I would say its worth a shot...not everyone has a prob with canola oil...never know til you try :) Once you start eliminating more than casein and gluten, finding a butter substitute is pretty limited besides ghee and a coconut type shortening. (I spent countless hours searching....gluten-free/cf/sf/eggf/cornf/taste free...ha!)

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Fleischman's Light margarine is gluten/casein/soy free. I'm pretty sure Fleischman's unsalted sticks of margarine are gluten/casein free. I used to buy that but now we avoid soy so I can't.

I use that margarine, coconut oil, and olive oil depending on what I'm using it for. I also use shortening instead of butter in cookies.

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Fleischman's Light margarine is gluten/casein/soy free. I'm pretty sure Fleischman's unsalted sticks of margarine are gluten/casein free. I used to buy that but now we avoid soy so I can't.

I use that margarine, coconut oil, and olive oil depending on what I'm using it for. I also use shortening instead of butter in cookies.

oooooh, Fleichman's may be available. Yeah, back to the butter isle. Have you ever had Danish Butter, just to die for.......nope, not going there. <_<

Thanks

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AND, without butter, milk or cheese, what about calcium? I take a pretty good supplement, but I am high risk for osteo.....ghesh

Just make sure to eat plenty of vegetables, especially greens. Almonds are a good source of calcium as well.

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Canola oil??? Did I miss a memo or something? Is canola oil really a common problem for celiacs? Why? (For the record, it doesn't cause me any problems as far as I can tell.)

Jeanne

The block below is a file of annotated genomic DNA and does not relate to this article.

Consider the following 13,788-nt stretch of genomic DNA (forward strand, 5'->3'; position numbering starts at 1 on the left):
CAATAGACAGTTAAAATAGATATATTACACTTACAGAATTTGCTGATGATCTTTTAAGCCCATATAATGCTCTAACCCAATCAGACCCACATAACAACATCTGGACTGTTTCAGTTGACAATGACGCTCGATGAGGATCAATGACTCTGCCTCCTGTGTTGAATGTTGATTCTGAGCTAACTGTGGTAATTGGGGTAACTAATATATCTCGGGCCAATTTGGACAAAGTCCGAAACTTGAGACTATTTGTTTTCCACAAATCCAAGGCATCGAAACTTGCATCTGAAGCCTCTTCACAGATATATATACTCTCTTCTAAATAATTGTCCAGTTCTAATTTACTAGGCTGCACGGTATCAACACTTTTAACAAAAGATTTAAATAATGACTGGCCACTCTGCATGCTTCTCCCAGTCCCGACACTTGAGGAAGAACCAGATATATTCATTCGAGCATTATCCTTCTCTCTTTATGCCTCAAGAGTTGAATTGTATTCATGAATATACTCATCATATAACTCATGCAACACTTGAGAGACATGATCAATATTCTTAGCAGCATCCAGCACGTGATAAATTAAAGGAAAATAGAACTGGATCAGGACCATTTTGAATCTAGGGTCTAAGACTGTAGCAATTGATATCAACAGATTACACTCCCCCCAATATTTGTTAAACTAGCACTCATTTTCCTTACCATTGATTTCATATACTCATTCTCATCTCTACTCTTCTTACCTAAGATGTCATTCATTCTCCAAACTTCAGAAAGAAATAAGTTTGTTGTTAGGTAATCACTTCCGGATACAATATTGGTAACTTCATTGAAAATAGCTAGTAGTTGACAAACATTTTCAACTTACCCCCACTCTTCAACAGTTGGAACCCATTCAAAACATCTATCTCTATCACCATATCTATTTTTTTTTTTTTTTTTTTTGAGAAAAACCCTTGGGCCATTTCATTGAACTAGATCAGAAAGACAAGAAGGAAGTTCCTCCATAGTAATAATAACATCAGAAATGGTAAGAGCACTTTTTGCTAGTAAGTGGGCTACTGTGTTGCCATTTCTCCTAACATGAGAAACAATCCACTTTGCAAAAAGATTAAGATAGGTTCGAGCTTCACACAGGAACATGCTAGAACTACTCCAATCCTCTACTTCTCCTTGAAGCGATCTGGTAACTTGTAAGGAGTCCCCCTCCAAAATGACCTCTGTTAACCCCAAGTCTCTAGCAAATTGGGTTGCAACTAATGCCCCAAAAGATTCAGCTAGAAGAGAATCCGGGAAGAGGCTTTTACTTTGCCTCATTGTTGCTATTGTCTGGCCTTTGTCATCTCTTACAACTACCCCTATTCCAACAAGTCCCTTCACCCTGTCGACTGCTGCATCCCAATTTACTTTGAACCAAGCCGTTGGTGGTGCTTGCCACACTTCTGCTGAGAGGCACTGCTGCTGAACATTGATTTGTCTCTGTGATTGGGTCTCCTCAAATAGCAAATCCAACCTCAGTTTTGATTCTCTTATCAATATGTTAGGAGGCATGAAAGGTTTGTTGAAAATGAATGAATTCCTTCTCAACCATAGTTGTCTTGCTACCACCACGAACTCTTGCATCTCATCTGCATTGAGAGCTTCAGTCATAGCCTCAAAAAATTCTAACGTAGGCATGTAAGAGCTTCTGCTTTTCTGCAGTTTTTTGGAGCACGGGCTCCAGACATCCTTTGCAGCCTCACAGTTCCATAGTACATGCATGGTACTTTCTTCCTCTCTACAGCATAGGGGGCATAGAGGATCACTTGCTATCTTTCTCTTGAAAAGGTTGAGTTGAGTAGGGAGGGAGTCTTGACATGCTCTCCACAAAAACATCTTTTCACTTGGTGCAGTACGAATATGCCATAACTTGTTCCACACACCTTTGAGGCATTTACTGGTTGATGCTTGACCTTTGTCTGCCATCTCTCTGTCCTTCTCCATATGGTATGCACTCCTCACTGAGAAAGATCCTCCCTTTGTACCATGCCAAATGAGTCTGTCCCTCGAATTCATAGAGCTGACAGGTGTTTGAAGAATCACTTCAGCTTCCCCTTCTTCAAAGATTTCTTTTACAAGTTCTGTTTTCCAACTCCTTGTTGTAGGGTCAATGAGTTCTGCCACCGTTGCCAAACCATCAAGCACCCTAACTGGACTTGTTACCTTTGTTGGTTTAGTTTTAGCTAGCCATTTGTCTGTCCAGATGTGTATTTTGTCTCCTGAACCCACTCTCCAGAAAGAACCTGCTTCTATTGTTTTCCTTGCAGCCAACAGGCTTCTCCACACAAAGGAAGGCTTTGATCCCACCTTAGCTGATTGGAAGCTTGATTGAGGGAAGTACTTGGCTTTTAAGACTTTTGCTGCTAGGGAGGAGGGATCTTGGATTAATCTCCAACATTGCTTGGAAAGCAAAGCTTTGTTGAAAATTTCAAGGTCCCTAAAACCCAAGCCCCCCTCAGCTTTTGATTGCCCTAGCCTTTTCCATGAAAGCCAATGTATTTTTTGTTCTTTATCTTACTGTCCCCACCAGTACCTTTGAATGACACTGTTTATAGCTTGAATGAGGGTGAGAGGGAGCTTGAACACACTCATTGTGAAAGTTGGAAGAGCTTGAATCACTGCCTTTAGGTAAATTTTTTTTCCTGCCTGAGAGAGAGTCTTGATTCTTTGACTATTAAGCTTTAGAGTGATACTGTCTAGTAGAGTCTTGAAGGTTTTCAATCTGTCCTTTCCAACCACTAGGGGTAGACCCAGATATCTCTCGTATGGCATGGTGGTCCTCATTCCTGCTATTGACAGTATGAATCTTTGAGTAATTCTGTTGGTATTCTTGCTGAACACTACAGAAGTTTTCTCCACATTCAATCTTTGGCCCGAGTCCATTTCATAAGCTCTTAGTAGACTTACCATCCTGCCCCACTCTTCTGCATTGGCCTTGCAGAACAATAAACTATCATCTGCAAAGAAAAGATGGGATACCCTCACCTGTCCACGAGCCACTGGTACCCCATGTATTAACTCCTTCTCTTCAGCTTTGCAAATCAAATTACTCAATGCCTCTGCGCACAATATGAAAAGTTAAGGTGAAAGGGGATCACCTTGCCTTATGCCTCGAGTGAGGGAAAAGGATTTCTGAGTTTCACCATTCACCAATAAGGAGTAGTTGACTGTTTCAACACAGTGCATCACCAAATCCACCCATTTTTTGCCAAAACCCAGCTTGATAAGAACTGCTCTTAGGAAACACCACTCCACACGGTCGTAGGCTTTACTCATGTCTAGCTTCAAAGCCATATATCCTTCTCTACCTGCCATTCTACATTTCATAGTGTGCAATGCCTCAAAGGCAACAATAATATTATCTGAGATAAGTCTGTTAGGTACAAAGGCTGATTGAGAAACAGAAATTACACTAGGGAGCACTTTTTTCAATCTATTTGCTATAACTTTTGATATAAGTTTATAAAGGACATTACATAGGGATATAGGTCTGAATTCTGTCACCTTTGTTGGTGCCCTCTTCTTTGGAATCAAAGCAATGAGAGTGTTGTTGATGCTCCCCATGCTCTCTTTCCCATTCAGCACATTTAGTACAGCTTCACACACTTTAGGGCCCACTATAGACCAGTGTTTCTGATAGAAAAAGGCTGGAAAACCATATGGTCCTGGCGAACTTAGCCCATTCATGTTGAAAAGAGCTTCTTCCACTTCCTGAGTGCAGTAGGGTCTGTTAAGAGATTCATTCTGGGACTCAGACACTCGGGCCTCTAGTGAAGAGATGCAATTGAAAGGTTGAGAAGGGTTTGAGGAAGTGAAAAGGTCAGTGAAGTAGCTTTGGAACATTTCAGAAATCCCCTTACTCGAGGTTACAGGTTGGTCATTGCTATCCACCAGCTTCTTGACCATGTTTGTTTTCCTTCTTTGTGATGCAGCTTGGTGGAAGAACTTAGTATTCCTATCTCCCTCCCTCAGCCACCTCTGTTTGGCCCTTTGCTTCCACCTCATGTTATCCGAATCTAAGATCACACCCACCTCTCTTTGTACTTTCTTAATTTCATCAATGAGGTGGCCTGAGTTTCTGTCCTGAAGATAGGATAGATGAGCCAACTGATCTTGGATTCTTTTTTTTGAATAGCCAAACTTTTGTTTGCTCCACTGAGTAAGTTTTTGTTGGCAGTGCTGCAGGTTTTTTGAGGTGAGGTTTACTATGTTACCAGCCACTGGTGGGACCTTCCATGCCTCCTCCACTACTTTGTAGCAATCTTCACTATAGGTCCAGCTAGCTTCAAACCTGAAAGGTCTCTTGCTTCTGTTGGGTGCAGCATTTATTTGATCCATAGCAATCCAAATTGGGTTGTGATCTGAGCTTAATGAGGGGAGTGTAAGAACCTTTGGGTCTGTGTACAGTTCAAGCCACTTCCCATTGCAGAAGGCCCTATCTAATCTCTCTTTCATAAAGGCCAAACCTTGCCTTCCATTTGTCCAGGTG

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For the greens ... I chop them up and add them to everything! I'll put them in chili, rice, casseroles, stir fry, etc. Kids don't particularly like them plain, but in something, everyone's getting their calcium and hardly even notice the greens.

Don't just use spinach ... the calcium is there, but is unavailable due to a chemical in the spinach.

Just think, the cows get their calcium from grass!! ;) Also, countries with the highest dairy consumption are the ones with the highest osteoporosis rate. :blink: My guess -- overeating of protein ... I mean, we need protein, but when's the last time you only ate a serving as big as your hand minus the fingers?

My grandma lives in Waynesville, NC ... she has a nice health food store there that she goes to ... too bad you're not near there. If I were you, I'd order a jar of coconut oil and a jar of ghee. Decide whether you like it, then order a case of whichever you prefer, or both!!

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Canola oil??? Did I miss a memo or something? Is canola oil really a common problem for celiacs? Why? (For the record, it doesn't cause me any problems as far as I can tell.)

Jeanne

Jeanne: I think this was a reference for people who have multiple food intolerances, that sometimes things like canola (and other oil sources) can cause problems. In terms of Celiac, it is safe. And to my knowledge, there is no link between Celiac and canola (i.e., like Celiac and lactose). I think it was just meant in terms of anecdotal evidence on the board.

Lisa: You can find Smart Balance as easily as Fleishmanns. Smart Balance is different than the brand that Mango mentioned (Earth Balance).

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Jeanne: I think this was a reference for people who have multiple food intolerances, that sometimes things like canola (and other oil sources) can cause problems. In terms of Celiac, it is safe. And to my knowledge, there is no link between Celiac and canola (i.e., like Celiac and lactose). I think it was just meant in terms of anecdotal evidence on the board.

Lisa: You can find Smart Balance as easily as Fleishmanns. Smart Balance is different than the brand that Mango mentioned (Earth Balance).

On a hunt for Smart Balance. Last nights challenge was Oyster Stew, with 1/2 and 1/2, butter , L&P Worst. and St. Andre Cheese on gluten-free Crackers. Results in reaction 24 hours later. Nothin' gluten about it.

What a wonderful field of friends we have here. Ask it, and they will come. :)

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I've been afraid to try ghee. I had some but threw it out. All I know is my daughter and I have a dairy allergy. I don't know that it's specifically casein. And we seem to be very sensitive to even a speck of something we shouldn't have.